Here is a noteworthy post from TIME.com’s “Healthland” section: this one on Alzheimer’s Disease and California First Lady Maria Shriver’s report (The Shriver Report: A Woman’s Nation Takes on Alzheimer’s), which shows that Alzheimer’s is largely a woman’s problem. According to the TIME piece, two-thirds of those suffering from Alzheimer’s are women. Add to that the immense number of women who are caretakers of Alzheimer’s patients, and your grand total of American women affected by the disease: 10 million.
This other article on Alzheimer’s from TIME last week says that experts estimate that a 65-year-old has a 10 percent chance of developing the disease. That’s a pretty alarming statistic, especially given the “78 million baby boomers reaching peak age for diagnosis in the next few years.” Not only is that a lot of people who will be affected by the disease physically and emotionally, but Alzheimer’s is poised to burden our health care system financially.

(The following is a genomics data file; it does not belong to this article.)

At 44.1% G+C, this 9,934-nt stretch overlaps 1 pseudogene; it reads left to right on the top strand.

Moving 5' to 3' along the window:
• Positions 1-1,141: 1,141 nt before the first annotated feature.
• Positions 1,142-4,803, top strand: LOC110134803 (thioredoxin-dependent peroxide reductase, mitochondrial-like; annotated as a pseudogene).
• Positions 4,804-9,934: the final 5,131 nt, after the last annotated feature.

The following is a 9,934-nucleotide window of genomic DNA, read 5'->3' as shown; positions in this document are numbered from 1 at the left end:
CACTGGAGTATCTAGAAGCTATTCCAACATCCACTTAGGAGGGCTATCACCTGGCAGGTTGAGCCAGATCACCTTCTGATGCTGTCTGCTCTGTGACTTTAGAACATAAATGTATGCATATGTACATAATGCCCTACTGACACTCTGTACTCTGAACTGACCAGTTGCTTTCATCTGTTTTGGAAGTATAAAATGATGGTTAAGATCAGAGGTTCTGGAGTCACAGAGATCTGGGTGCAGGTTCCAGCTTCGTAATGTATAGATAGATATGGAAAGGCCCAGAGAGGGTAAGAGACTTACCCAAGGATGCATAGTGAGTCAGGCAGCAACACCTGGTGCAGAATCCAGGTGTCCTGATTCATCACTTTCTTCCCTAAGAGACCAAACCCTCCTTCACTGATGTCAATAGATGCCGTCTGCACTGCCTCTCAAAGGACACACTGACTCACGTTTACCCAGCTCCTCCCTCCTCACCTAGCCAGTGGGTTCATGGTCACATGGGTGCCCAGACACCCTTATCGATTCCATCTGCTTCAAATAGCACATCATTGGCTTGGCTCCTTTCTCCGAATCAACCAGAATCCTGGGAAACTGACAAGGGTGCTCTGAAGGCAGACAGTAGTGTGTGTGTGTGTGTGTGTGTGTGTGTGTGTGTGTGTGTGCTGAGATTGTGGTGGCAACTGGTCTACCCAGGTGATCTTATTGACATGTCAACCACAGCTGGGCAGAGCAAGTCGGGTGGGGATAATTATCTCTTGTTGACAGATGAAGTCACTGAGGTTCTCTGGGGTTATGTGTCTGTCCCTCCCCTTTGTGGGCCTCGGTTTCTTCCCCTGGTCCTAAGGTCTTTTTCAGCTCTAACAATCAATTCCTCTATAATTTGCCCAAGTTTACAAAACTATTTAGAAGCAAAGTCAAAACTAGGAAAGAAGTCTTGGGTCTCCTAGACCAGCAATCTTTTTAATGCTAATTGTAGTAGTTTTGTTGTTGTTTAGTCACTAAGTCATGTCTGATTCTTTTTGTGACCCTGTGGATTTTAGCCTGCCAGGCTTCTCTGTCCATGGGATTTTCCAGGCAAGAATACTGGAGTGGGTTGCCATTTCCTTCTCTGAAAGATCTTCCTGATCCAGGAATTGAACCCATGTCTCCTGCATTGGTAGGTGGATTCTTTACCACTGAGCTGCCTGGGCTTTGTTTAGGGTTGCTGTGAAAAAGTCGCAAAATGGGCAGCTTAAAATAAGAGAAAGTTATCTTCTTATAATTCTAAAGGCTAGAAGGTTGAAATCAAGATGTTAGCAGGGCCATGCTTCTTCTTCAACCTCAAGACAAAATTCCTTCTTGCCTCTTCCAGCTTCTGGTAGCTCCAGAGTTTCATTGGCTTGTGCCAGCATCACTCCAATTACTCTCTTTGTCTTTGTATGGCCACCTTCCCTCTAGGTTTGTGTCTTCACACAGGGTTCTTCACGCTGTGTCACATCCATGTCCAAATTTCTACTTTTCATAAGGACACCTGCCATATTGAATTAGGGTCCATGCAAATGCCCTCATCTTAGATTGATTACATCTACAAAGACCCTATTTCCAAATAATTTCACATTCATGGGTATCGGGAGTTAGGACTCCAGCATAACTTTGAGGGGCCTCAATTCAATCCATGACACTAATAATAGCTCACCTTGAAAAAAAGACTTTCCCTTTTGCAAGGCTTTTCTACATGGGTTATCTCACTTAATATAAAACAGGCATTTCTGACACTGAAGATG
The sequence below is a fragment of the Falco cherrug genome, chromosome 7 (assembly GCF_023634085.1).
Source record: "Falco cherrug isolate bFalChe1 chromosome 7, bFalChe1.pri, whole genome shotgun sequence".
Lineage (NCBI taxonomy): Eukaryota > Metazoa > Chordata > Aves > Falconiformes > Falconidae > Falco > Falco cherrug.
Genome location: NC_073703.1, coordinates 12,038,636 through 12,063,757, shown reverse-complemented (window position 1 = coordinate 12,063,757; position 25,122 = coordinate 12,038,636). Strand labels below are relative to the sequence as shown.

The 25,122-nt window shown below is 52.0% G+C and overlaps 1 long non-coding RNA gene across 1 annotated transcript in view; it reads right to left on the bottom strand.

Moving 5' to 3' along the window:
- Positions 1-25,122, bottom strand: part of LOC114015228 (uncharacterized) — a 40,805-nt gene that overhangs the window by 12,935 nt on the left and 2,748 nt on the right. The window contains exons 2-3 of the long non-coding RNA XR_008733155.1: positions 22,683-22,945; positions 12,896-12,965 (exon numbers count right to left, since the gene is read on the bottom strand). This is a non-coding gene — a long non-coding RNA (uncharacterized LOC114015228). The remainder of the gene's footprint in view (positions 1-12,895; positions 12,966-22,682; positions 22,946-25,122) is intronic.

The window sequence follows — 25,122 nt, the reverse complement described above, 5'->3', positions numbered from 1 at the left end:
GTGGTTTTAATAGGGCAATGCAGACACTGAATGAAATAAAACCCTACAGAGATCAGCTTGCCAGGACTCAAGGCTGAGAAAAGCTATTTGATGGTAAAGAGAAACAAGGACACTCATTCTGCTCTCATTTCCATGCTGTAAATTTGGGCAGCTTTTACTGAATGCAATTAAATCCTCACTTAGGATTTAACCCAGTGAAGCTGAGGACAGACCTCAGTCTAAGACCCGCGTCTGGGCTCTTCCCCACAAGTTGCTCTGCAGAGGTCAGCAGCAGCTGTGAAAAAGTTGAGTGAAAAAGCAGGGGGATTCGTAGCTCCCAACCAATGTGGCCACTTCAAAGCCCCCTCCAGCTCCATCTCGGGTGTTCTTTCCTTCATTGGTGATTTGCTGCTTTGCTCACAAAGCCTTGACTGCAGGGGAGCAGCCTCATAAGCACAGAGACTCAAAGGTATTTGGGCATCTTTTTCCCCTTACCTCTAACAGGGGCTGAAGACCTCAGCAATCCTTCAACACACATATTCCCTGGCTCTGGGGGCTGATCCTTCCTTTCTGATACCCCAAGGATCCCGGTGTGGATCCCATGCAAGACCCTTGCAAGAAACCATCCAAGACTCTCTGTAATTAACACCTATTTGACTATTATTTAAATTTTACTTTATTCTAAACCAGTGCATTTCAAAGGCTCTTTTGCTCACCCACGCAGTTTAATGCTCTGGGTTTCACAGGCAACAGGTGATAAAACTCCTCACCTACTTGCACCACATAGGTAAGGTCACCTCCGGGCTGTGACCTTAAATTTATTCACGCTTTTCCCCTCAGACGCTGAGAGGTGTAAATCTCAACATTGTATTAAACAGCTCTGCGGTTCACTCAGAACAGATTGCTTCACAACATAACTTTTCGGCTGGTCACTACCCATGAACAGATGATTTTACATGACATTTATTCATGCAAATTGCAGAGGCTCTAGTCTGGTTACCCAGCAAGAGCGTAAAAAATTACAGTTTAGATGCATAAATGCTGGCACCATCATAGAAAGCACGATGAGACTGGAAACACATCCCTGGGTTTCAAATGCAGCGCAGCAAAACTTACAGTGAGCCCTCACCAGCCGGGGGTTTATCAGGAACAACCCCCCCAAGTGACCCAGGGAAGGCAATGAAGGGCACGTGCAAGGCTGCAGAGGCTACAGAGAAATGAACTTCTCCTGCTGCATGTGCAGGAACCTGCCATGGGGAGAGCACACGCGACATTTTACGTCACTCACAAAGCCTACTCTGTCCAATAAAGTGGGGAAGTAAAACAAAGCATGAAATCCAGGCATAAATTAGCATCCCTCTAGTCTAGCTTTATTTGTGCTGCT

The Shriver Report pays a particular focus to unpaid caregivers – who are usually family members – of Alzheimer’s patients, point out that in addition to just dealing with the stress of caring for a loved one, their own health and health care costs tend to rise due to that stress.
It’s a topic worth engaging in. Is your family affected by Alzheimer’s disease? Are you a caregiver for a patient? You’re definitely not alone.
Join or Renew With AARP for Just $16 a Year
- Discounts on travel and everyday savings
- Subscription to AARP The Magazine
- A voice in Washington and in your community
- Free membership for your spouse or partner